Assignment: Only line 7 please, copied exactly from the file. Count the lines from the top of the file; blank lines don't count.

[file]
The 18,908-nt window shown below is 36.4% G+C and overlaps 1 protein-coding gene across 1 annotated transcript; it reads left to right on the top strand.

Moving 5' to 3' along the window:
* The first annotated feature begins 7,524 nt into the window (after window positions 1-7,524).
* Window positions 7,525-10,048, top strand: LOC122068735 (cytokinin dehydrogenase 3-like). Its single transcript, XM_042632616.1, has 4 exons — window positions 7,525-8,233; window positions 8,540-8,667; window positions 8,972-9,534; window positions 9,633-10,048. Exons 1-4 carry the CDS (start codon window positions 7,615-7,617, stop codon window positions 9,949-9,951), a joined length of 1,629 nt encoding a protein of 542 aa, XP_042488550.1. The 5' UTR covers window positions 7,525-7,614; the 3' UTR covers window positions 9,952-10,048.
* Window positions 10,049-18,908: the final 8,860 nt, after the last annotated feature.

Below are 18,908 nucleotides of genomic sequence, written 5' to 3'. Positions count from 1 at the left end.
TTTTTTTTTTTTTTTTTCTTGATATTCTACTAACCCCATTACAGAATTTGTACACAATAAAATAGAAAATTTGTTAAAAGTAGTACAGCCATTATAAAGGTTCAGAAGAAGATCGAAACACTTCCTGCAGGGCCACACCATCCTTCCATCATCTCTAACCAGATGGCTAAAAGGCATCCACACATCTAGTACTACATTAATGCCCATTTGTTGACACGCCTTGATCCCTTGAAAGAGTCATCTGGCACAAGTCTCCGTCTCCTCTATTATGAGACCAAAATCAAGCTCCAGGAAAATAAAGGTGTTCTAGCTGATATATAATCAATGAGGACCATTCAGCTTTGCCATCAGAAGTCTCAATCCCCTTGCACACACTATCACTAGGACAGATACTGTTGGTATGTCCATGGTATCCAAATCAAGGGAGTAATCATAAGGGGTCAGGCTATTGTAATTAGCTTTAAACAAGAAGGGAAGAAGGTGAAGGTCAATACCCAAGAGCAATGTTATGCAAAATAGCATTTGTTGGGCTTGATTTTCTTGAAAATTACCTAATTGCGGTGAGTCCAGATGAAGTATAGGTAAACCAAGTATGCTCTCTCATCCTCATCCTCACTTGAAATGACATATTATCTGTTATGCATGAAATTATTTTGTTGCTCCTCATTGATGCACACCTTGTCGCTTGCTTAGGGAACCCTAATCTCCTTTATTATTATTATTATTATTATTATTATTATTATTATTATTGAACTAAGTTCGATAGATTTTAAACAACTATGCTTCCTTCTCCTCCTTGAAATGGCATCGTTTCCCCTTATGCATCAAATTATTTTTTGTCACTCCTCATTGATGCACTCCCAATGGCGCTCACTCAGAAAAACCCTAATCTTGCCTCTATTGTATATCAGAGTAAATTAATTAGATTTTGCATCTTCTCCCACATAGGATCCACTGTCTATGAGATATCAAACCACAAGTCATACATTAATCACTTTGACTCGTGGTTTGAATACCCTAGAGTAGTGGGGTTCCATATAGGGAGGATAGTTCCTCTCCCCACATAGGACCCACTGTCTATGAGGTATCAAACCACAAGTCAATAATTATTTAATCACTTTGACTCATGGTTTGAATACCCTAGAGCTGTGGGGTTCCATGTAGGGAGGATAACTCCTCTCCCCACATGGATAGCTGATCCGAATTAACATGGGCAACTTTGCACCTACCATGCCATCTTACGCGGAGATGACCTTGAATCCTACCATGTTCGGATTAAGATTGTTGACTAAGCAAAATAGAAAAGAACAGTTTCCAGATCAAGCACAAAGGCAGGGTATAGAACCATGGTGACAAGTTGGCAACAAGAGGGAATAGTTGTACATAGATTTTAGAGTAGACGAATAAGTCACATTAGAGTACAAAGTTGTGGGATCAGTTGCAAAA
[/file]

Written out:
TTTTTTTTTTTTTTTTTCTTGATATTCTACTAACCCCATTACAGAATTTGTACACAATAAAATAGAAAATTTGTTAAAAGTAGTACAGCCATTATAAAGGTTCAGAAGAAGATCGAAACACTTCCTGCAGGGCCACACCATCCTTCCATCATCTCTAACCAGATGGCTAAAAGGCATCCACACATCTAGTACTACATTAATGCCCATTTGTTGACACGCCTTGATCCCTTGAAAGAGTCATCTGGCACAAGTCTCCGTCTCCTCTATTATGAGACCAAAATCAAGCTCCAGGAAAATAAAGGTGTTCTAGCTGATATATAATCAATGAGGACCATTCAGCTTTGCCATCAGAAGTCTCAATCCCCTTGCACACACTATCACTAGGACAGATACTGTTGGTATGTCCATGGTATCCAAATCAAGGGAGTAATCATAAGGGGTCAGGCTATTGTAATTAGCTTTAAACAAGAAGGGAAGAAGGTGAAGGTCAATACCCAAGAGCAATGTTATGCAAAATAGCATTTGTTGGGCTTGATTTTCTTGAAAATTACCTAATTGCGGTGAGTCCAGATGAAGTATAGGTAAACCAAGTATGCTCTCTCATCCTCATCCTCACTTGAAATGACATATTATCTGTTATGCATGAAATTATTTTGTTGCTCCTCATTGATGCACACCTTGTCGCTTGCTTAGGGAACCCTAATCTCCTTTATTATTATTATTATTATTATTATTATTATTATTATTATTGAACTAAGTTCGATAGATTTTAAACAACTATGCTTCCTTCTCCTCCTTGAAATGGCATCGTTTCCCCTTATGCATCAAATTATTTTTTGTCACTCCTCATTGATGCACTCCCAATGGCGCTCACTCAGAAAAACCCTAATCTTGCCTCTATTGTATATCAGAGTAAATTAATTAGATTTTGCATCTTCTCCCACATAGGATCCACTGTCTATGAGATATCAAACCACAAGTCATACATTAATCACTTTGACTCGTGGTTTGAATACCCTAGAGTAGTGGGGTTCCATATAGGGAGGATAGTTCCTCTCCCCACATAGGACCCACTGTCTATGAGGTATCAAACCACAAGTCAATAATTATTTAATCACTTTGACTCATGGTTTGAATACCCTAGAGCTGTGGGGTTCCATGTAGGGAGGATAACTCCTCTCCCCACATGGATAGCTGATCCGAATTAACATGGGCAACTTTGCACCTACCATGCCATCTTACGCGGAGATGACCTTGAATCCTACCATGTTCGGATTAAGATTGTTGACTAAGCAAAATAGAAAAGAACAGTTTCCAGATCAAGCACAAAGGCAGGGTATAGAACCATGGTGACAAGTTGGCAACAAGAGGGAATAGTTGTACATAGATTTTAGAGTAGACGAATAAGTCACATTAGAGTACAAAGTTGTGGGATCAGTTGCAAAA